U.S. Citizenship Act of 2021 Introduced in the House and Senate
Senator Bob Menendez (D-N.J.) and Representative Linda Sánchez (D-Calif.) unveiled the president’s immigration reform bill last Thursday. The bill features an eight-year path to citizenship for undocumented immigrants living in the U.S. as of Jan. 1. It would apply to an estimated 11 million people, allowing them to live and work in the U.S. for five years following background checks and tax payments. Eligible applicants could seek a green card at that point that would provide them permanent status and the ability to apply for citizenship three years later. The bill also removes family-based immigration restrictions, expands worker visas, increases funding to state and local governments for immigrant integration activities, and increases and strengthens border security technology. Read more.
House to vote on COVID Relief and Reconciliation Package
The House is aiming to vote later this week on President Joe Biden’s $1.9 trillion COVID relief plan after a flurry of committee activity two weeks ago. Both the House and Senate were out of session last week. The proposal, which currently contains $350 billion in state and local aid, contains provisions that are expected to be amended, including a requirement to raise the federal minimum wage to $15. Democrats are keen to enact legislation before benefits from the last round of pandemic relief expire March 14. Key provisions of the $1.9 trillion reconciliation bill include: sending $1,400 in direct payments to individuals and dependents; extending pandemic unemployment programs; expanding tax credits for families and for employers who offer paid leave; providing funds for testing and vaccine distribution, schools, mass transit systems, restaurants and other small businesses, child care, housing and nutrition; expanding subsidies to purchase health insurance under the Affordable Care Act for two years; and temporarily increasing Medicaid funding to states that expand their programs. The Congressional Budget Office released cost estimates on the bills reported out of committee. Read more.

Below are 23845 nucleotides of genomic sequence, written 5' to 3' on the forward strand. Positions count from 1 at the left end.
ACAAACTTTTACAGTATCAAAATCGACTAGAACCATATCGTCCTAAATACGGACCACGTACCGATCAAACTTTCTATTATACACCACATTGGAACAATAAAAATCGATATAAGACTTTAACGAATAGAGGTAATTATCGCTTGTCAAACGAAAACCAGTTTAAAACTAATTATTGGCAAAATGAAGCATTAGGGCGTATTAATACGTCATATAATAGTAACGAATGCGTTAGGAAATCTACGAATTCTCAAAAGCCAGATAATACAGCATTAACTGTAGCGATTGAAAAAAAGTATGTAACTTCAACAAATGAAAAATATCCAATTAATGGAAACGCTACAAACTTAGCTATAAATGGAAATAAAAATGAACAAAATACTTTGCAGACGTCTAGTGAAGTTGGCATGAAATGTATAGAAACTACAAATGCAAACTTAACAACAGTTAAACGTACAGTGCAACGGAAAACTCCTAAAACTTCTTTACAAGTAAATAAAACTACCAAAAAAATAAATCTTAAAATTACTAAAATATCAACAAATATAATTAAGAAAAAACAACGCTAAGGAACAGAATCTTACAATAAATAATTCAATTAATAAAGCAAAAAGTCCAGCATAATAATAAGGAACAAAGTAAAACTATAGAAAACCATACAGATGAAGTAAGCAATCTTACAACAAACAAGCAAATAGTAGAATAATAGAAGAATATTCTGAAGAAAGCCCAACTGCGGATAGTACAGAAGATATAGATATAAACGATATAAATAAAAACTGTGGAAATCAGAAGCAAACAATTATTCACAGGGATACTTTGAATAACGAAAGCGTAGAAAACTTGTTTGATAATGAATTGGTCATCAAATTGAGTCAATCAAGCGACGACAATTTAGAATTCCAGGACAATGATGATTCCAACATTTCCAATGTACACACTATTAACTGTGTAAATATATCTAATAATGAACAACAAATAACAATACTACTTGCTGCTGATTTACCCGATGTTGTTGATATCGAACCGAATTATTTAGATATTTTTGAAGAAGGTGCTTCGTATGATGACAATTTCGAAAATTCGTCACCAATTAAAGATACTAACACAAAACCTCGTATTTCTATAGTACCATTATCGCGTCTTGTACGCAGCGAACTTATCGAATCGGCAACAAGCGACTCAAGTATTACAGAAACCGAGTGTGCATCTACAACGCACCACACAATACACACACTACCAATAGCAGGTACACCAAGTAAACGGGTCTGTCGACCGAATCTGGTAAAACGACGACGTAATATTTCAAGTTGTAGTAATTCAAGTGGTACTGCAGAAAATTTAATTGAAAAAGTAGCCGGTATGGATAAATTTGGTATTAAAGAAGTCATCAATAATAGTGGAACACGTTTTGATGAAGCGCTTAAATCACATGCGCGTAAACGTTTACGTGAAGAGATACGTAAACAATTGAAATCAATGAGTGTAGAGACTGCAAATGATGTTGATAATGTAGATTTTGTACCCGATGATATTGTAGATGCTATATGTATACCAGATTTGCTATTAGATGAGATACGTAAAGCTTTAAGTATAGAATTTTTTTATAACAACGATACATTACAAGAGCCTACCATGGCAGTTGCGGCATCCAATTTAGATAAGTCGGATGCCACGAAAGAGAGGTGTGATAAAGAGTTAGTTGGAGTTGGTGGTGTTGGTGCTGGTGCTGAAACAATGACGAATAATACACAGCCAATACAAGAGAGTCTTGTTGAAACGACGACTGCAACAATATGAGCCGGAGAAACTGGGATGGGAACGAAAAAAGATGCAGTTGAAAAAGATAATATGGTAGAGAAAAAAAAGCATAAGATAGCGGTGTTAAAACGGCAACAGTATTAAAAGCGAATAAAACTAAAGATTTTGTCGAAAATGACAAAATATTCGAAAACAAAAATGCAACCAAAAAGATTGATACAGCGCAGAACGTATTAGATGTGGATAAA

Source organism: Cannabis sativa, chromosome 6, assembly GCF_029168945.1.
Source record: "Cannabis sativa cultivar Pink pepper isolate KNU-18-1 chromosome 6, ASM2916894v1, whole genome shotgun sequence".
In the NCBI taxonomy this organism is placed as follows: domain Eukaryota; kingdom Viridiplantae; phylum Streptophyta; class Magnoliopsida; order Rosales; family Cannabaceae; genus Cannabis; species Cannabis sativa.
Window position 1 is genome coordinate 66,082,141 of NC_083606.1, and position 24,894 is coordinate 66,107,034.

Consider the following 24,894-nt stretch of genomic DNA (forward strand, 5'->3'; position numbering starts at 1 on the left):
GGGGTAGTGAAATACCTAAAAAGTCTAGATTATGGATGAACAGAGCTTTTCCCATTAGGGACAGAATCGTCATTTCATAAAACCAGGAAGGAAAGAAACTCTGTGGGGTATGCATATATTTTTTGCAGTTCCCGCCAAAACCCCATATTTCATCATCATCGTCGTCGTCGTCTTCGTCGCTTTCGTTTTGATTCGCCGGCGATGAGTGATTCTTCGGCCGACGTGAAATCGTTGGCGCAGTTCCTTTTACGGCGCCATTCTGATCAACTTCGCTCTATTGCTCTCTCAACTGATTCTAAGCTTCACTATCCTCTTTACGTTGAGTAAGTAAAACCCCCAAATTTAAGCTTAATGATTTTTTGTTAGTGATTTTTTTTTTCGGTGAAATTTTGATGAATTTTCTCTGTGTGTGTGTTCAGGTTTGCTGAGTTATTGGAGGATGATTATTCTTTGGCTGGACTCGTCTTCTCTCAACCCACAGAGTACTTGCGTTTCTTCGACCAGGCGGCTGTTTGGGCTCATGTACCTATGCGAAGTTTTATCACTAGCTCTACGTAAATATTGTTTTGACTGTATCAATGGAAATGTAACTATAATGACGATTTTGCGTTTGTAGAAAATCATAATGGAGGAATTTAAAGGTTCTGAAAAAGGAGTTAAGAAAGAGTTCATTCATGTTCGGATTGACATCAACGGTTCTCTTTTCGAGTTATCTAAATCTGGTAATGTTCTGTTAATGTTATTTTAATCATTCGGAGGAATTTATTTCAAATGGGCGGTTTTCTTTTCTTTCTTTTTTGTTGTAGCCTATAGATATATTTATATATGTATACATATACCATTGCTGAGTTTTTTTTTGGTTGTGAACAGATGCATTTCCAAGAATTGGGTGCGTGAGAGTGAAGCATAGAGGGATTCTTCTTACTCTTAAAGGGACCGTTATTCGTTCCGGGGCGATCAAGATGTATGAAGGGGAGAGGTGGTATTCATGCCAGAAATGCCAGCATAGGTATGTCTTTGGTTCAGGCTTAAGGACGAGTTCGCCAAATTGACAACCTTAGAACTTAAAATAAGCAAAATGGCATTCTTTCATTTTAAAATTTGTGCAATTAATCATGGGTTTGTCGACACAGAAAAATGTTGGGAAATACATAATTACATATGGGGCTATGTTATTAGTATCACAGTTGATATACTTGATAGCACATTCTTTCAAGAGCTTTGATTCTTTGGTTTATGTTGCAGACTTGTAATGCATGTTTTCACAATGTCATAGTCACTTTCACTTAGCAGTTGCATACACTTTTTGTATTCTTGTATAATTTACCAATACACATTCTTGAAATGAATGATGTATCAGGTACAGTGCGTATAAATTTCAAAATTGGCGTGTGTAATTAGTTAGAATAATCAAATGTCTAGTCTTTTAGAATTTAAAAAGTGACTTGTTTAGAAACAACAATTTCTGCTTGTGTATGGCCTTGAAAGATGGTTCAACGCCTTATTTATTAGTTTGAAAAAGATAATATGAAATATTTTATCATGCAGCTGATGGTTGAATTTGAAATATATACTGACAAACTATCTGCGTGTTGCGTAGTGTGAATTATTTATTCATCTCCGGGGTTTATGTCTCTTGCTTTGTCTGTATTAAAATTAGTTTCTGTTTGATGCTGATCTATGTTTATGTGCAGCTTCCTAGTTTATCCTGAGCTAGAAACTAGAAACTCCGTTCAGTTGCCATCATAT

CDC Hosts Vaccine Forum
The agency is holding town halls aiming to build trust and confidence in the COVID-19 vaccine. The forums will be led by CDC Director Rochelle Walensky, White House health advisers and Federal Emergency Management Agency officials. In a survey the CDC conducted last year only half of U.S. adults said they were certain or very likely to get the vaccine. The CDC surveyed 5,500 people in the U.S. between September and December, with a greater number of people saying they will get vaccinated in December. Read more.
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NCSL's Advocacy in Washington
NCSL’s Washington staff advocates on behalf of state legislatures before Congress, the White House and federal agencies in accord with the policy directives and resolutions that are recommended by the NCSL Standing Committees and adopted by the full conference at the annual NCSL Legislative Summit Business Meeting. As a result of the advocacy that is guided by these policies’ positions, NCSL is recognized as a formidable lobbying force in state-federal relations.
NCSL Staff in Washington, D.C.
- Molly Ramsdell | 202-624-3584 | Director
- Erlinda Doherty | 202-624-8698 | Budgets and Revenue
- Susan Frederick | 202-624-3566 | Law, Criminal Justice, and Public Safety
- Abbie Gruwell 202-624-3569 | Commerce and Financial Services
- Ben Husch | 202-624-7779 | Natural Resources and Infrastructure
- Jon Jukuri | 202-624-8663 | Labor, Economic Development and International Trade
- Haley Nicholson | 202-624-8662 | Health
- Margaret Wile | 202-624-8171 | Human Services
- Austin Reid | 202-624-8678 | Education